Verse 7 adds, “He who has the key of David, who opens and no one shuts, and shuts and no one opens.” What does this mean? Jesus is likening Himself to Eliakim, the faithful treasurer of King Hezekiah, described in Isaiah 22. Eliakim held the key to the king’s treasury with the power to open or shut it at will. Now the Savior takes that Old Testament truth and applies it to Himself, saying, “I am the Greater Eliakim with the keys to Heaven’s treasures, so that whatever your need may be, I can supply it.” It is what Paul promised the Philippians when He said, “And my God shall supply all your needs according to His riches in glory in Christ Jesus.” (Phil. 4:19)
Then, just to make sure we don’t misunderstand how important this is, Jesus continues in verse 8, “See, I have set before you an open door, and no one can shut it.” Do you realize how powerful and encouraging that statement is to a struggling church? Think of the problems we face today—economically, politically, morally, spiritually—and realize, we as Christians have been called to do something about it. But how is that possible? Things are so evil, how can we ever hope to make a dent in them? The answer is that victory is not only possible, it is certain because of who holds the key. Every effort we make for Christ—every missionary effort, every witnessing effort, every Bible class taught, every prayer offered—has the potential of eternal life-changing success. Why? Because Jesus Christ has opened the door. Paul referred to this in his letter to the Corinthians. He wrote, “For a great and effective door has opened for me.”
Sometimes we talk about looking for opportunities to serve the Lord. But that’s a cop-out, isn’t it? We don’t have to look for opportunities. Why? Because Jesus has already opened the door. All we have to do is walk through it and take advantage of the opportunities that exist. Will you do that? Think about the unbelievers you know. Isn’t there at least one you could befriend for Christ? Or think about the pressing needs of our missionaries or other believers in your fellowship. Isn’t there are least one need you could meet? Remember, there’s no such thing as being over-qualified for the Lord’s work. If Jesus could wash feet, then what could possibly be beneath us?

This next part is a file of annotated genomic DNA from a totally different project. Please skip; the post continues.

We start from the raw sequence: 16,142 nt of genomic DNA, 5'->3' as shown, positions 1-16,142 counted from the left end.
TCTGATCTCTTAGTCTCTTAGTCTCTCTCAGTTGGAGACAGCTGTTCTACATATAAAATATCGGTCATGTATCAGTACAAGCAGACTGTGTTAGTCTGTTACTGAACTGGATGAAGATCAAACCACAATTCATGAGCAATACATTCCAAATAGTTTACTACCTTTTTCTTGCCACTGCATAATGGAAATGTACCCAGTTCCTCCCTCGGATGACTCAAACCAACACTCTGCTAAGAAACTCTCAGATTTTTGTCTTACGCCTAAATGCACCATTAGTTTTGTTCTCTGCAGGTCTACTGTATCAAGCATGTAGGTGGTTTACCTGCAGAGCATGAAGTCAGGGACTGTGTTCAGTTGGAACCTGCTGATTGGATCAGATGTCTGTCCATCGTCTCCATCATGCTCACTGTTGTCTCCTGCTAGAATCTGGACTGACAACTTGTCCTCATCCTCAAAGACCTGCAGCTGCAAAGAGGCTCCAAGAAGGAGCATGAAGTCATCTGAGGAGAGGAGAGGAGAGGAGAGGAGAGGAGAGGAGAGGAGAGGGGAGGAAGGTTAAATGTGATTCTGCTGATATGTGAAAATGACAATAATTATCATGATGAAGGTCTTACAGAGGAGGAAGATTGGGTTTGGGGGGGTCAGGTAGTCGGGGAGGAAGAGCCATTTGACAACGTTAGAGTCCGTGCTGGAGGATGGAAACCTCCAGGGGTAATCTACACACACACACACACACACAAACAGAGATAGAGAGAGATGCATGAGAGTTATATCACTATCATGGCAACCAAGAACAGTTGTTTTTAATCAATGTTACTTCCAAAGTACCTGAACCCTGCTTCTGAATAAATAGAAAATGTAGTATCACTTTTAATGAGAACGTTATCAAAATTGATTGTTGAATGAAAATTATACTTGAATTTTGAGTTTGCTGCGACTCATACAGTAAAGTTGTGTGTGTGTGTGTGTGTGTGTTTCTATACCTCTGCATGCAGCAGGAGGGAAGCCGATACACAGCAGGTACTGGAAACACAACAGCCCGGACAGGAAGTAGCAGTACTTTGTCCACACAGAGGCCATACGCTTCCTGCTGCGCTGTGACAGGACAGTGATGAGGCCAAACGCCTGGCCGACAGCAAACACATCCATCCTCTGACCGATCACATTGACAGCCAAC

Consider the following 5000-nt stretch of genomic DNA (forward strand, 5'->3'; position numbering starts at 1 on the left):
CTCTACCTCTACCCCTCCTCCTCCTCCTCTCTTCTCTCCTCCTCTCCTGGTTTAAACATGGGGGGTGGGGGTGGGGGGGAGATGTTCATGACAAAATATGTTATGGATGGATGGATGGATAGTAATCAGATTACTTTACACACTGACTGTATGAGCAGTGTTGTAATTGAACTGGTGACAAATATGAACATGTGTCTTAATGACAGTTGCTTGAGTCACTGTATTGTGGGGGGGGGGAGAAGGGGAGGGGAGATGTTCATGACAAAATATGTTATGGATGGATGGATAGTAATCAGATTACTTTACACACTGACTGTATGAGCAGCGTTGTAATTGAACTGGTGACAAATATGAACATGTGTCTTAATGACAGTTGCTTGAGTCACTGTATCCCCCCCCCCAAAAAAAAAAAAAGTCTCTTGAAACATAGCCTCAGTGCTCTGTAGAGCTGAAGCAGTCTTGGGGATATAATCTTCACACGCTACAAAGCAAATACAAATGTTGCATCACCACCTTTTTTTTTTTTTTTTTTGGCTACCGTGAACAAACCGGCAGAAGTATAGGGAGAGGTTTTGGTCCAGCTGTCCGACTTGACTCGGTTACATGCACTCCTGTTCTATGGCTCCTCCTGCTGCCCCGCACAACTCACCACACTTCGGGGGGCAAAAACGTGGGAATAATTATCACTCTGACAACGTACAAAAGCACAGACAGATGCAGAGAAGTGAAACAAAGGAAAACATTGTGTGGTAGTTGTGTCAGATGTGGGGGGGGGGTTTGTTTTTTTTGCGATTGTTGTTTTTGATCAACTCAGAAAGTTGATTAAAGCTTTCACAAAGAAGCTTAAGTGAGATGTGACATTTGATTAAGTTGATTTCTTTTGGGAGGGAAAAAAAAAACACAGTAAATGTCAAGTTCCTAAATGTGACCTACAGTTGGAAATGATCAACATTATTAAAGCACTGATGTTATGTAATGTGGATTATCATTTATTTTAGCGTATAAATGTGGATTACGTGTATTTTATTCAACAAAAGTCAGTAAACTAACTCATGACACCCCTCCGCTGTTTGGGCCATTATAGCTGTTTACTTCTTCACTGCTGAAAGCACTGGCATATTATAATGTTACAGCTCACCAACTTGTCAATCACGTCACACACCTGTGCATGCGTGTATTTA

- The Threat to Their Greatness
You can see it in verse 11. Jesus warns, “Behold, I come quickly. Hold fast what you have, that no one may take your crown.” This is a clear indication that the Philadelphian had already earned a wonderful reward from Christ. There was nothing new or different they had to do. All they had to do was hold on to what they had. But that isn’t easy. For it is possible to serve Christ well, earn a reward, but then, because of lack of unfaithfulness, to drop out of the race before it’s ended and lose everything you’ve achieved. 2 John 1:8 warns, “Look to yourselves, that we do not lose those things we worked for, but that we may receive a full reward.”
You say, “I didn’t think a Christ could lose his salvation?” You’re right. We can’t. Not if we have truly been born again. 1 Corinthians 3:12-15 assures us that even if our works amount to hay, wood, and stubble, and are burned up at the Judgment Seat of Christ, we ourselves will be saved as from the fire—if our foundation is Christ. It isn’t a matter of heaven and hell. It’s a matter of rewards. We’re warned that unless we’re watchful, we can lose our crowns. Or to be more precise, we can have them stolen from us. Who would do that? The enemy of our souls. Satan knows very well that he cannot take away our eternal life. So he settles for second best. He seeks to tarnish our victory by stealing our rewards. How? Through pride and complacency.